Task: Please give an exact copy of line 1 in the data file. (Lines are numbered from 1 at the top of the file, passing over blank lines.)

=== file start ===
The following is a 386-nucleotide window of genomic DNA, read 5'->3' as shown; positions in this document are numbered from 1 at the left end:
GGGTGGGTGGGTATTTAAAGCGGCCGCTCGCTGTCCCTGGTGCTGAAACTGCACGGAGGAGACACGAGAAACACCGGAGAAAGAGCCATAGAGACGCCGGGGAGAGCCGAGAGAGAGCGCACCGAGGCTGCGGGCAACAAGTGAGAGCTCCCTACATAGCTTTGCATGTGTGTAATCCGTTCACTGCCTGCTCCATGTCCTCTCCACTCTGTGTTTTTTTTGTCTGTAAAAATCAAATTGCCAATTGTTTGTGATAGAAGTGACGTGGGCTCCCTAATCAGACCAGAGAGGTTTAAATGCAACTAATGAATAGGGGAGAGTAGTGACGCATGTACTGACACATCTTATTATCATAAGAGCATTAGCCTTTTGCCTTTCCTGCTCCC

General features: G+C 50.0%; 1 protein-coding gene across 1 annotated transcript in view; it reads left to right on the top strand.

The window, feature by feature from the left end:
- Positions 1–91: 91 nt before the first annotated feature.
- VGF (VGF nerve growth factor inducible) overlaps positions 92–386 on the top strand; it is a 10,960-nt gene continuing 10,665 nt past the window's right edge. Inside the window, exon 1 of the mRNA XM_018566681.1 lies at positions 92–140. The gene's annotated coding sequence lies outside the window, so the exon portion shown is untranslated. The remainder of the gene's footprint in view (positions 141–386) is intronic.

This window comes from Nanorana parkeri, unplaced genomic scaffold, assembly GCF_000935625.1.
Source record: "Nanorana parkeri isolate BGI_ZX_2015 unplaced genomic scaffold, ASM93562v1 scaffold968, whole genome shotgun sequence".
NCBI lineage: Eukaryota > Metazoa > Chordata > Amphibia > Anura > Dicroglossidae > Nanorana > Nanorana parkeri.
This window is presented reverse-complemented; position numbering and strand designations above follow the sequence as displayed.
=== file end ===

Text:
The following is a 386-nucleotide window of genomic DNA, read 5'->3' as shown; positions in this document are numbered from 1 at the left end: